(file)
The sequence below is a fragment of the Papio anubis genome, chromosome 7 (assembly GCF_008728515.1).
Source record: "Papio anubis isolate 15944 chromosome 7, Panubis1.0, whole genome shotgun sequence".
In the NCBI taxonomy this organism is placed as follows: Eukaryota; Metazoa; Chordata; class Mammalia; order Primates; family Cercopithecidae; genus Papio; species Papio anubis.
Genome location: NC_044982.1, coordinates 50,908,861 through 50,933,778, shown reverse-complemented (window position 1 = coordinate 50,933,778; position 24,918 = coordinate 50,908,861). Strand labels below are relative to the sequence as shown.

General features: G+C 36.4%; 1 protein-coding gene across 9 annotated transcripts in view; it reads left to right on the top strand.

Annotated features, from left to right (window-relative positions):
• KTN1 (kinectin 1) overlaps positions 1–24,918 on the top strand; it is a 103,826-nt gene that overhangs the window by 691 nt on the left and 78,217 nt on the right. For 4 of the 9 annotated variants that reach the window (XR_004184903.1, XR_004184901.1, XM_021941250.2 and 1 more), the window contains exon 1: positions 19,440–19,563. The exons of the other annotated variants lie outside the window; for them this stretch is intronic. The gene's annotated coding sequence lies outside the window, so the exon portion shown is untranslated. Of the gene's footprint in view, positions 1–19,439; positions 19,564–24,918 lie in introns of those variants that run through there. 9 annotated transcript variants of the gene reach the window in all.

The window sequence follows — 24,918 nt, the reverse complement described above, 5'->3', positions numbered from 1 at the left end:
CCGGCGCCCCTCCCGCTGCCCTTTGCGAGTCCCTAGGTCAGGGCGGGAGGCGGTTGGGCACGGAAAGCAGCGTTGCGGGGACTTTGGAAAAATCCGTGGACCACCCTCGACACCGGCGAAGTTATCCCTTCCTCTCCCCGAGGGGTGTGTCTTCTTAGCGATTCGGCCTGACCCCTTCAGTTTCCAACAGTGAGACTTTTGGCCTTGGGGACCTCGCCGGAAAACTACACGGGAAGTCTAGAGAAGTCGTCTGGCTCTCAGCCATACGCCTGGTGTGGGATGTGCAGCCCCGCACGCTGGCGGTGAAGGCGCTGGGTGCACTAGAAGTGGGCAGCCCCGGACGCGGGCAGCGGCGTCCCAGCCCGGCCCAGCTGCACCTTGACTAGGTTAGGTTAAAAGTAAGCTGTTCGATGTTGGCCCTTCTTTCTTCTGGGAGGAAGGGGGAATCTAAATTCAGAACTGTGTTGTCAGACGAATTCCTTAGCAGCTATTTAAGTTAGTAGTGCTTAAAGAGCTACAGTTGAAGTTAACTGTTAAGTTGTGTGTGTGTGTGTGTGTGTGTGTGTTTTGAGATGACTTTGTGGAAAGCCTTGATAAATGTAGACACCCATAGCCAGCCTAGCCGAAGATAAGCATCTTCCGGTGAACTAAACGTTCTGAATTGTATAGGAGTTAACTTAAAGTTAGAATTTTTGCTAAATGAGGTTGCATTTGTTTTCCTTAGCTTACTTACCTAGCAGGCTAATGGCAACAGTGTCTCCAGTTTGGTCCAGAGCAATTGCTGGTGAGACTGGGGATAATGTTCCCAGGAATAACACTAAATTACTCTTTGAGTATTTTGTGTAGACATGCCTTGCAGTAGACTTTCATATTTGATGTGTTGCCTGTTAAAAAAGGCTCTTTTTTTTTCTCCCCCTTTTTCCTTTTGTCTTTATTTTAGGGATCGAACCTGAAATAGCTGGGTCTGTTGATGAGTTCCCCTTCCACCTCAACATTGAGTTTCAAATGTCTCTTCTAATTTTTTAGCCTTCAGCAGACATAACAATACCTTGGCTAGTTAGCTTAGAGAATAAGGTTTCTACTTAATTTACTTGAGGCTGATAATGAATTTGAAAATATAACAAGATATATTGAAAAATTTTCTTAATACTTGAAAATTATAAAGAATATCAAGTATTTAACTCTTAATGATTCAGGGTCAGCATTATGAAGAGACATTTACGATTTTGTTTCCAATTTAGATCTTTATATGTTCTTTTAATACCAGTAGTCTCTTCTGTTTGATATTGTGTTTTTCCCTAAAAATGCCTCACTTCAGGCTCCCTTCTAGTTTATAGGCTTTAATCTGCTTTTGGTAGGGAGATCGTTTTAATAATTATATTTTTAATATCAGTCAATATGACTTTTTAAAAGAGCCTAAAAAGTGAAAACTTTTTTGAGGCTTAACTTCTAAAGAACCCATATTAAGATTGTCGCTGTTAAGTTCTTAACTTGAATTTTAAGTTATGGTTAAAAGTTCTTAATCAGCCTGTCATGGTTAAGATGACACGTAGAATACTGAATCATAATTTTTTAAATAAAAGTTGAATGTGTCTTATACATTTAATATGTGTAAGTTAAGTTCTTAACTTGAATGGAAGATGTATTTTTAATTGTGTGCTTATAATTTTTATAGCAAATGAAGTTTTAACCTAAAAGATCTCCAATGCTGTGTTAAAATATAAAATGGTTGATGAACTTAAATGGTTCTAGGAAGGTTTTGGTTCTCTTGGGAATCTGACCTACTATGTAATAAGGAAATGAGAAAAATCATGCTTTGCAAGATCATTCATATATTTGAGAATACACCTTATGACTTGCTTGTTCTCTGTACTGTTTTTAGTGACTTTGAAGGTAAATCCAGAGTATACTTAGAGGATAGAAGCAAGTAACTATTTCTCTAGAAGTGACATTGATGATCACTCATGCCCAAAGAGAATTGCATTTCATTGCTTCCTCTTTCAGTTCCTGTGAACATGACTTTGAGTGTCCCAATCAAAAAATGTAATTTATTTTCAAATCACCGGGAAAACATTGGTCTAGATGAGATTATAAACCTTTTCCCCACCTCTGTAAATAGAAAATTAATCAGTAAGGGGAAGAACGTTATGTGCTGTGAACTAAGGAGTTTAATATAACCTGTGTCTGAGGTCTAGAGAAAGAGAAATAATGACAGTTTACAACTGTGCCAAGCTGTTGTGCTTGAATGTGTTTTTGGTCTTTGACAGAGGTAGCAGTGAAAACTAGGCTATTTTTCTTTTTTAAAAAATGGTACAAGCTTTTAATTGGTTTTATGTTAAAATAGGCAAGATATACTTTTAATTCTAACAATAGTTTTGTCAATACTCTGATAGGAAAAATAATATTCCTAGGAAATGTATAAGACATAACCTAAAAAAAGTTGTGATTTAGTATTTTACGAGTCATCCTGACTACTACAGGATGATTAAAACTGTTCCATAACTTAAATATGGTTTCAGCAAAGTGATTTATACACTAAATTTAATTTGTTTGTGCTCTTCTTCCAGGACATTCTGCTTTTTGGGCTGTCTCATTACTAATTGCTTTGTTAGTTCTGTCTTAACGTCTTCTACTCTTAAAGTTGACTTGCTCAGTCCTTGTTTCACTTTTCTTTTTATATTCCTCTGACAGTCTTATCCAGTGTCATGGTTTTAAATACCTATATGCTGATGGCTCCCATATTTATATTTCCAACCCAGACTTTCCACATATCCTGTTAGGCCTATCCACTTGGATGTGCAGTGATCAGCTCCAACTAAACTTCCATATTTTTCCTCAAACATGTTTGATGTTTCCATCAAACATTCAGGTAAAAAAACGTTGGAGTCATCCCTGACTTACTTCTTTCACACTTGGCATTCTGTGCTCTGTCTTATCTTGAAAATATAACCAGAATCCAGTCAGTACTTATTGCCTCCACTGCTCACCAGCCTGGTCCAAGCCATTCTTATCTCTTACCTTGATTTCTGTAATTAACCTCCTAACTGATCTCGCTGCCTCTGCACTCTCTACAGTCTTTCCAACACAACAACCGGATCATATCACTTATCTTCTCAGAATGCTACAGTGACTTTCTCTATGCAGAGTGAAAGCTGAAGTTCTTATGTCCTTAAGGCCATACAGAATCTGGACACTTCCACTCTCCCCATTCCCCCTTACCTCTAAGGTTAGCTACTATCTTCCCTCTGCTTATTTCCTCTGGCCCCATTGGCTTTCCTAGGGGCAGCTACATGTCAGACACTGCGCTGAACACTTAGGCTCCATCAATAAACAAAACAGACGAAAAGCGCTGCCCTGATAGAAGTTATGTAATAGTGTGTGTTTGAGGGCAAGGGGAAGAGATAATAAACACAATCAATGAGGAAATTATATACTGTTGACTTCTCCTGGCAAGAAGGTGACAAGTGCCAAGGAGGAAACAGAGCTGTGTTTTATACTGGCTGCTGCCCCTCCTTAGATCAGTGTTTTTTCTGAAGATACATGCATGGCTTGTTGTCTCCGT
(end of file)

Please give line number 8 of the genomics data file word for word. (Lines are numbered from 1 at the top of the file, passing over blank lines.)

The window sequence follows — 24,918 nt, the reverse complement described above, 5'->3', positions numbered from 1 at the left end: